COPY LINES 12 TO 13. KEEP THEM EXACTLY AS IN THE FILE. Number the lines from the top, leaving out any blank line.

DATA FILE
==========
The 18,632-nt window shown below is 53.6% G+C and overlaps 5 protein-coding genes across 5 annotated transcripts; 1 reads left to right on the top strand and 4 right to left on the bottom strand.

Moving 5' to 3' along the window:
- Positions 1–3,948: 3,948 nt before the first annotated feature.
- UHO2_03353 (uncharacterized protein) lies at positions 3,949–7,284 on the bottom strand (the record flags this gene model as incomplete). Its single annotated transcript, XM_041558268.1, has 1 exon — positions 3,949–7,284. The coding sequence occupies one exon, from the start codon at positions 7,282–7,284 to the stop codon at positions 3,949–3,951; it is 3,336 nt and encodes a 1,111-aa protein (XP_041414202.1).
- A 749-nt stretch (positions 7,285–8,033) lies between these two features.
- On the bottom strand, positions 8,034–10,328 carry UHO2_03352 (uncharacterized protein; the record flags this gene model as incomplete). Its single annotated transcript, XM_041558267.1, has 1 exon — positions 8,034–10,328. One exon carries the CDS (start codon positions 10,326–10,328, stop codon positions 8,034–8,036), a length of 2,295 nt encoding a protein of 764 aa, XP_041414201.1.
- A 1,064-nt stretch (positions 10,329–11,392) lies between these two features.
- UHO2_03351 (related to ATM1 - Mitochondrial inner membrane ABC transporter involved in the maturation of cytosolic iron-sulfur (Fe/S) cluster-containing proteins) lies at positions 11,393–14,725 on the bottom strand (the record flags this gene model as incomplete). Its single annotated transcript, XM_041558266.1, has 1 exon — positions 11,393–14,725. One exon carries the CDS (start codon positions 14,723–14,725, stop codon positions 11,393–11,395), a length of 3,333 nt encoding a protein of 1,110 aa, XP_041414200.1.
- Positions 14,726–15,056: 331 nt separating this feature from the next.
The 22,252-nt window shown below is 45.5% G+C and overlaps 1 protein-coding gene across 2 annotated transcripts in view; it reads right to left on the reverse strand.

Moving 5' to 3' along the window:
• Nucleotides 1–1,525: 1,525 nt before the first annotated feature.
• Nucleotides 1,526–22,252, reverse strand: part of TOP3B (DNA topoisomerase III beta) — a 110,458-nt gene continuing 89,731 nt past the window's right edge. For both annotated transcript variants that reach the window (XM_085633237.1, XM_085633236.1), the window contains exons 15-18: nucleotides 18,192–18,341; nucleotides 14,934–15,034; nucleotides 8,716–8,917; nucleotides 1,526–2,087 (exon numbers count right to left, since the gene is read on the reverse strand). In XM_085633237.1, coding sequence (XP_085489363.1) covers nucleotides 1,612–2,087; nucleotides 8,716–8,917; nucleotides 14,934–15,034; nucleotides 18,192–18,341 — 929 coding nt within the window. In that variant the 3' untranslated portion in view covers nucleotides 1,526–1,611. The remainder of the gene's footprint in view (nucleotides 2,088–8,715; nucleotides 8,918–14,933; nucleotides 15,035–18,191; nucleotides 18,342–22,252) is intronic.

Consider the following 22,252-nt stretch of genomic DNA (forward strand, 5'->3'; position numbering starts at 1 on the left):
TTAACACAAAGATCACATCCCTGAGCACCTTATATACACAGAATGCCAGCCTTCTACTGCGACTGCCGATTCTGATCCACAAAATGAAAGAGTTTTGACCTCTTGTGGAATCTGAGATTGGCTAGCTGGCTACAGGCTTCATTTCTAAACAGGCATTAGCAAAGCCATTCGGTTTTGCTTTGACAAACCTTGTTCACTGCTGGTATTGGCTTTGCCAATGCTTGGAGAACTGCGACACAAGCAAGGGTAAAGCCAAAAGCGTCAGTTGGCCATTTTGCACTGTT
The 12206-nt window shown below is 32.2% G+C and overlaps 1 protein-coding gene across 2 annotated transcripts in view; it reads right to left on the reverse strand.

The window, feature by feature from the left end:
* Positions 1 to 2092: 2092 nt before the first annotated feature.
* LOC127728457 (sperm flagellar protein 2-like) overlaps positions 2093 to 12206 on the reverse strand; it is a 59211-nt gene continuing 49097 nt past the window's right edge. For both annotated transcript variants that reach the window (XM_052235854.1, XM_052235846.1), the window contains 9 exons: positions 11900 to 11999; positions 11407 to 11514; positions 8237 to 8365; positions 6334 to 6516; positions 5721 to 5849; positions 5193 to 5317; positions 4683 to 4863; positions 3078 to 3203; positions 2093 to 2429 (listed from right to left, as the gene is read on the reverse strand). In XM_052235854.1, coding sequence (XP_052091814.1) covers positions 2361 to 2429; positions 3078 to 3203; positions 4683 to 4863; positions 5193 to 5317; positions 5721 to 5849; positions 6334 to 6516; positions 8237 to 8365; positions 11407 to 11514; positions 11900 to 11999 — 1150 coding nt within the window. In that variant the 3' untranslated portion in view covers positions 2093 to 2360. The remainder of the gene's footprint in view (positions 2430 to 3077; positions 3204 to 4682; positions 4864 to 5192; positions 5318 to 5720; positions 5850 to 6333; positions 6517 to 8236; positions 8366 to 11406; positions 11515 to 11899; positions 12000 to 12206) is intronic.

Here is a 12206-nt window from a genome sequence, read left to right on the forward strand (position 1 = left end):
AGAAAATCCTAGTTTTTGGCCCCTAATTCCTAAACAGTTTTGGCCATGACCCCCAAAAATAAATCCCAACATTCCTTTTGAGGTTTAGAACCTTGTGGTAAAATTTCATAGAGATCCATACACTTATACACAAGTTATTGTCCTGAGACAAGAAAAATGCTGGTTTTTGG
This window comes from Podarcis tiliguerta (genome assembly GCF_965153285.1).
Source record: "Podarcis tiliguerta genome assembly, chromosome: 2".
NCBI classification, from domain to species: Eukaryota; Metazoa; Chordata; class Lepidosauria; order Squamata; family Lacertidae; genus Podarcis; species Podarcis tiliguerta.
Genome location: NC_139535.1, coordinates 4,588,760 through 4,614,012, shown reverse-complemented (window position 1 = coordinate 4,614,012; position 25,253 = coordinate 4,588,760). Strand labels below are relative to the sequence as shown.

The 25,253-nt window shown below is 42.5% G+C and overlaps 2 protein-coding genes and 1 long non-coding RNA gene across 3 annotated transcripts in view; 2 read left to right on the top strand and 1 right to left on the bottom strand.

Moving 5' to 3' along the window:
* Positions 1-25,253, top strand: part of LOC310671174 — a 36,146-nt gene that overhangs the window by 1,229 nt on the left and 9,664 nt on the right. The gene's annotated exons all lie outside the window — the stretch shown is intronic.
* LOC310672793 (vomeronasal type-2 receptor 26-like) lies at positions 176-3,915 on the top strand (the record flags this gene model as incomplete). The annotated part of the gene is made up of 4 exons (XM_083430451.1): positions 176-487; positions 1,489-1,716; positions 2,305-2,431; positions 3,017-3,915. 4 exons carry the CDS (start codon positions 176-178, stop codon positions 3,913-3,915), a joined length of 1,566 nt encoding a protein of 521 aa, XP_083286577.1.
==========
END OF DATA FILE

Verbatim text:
• Nucleotides 1–1,525: 1,525 nt before the first annotated feature.
• Nucleotides 1,526–22,252, reverse strand: part of TOP3B (DNA topoisomerase III beta) — a 110,458-nt gene continuing 89,731 nt past the window's right edge. For both annotated transcript variants that reach the window (XM_085633237.1, XM_085633236.1), the window contains exons 15-18: nucleotides 18,192–18,341; nucleotides 14,934–15,034; nucleotides 8,716–8,917; nucleotides 1,526–2,087 (exon numbers count right to left, since the gene is read on the reverse strand). In XM_085633237.1, coding sequence (XP_085489363.1) covers nucleotides 1,612–2,087; nucleotides 8,716–8,917; nucleotides 14,934–15,034; nucleotides 18,192–18,341 — 929 coding nt within the window. In that variant the 3' untranslated portion in view covers nucleotides 1,526–1,611. The remainder of the gene's footprint in view (nucleotides 2,088–8,715; nucleotides 8,918–14,933; nucleotides 15,035–18,191; nucleotides 18,342–22,252) is intronic.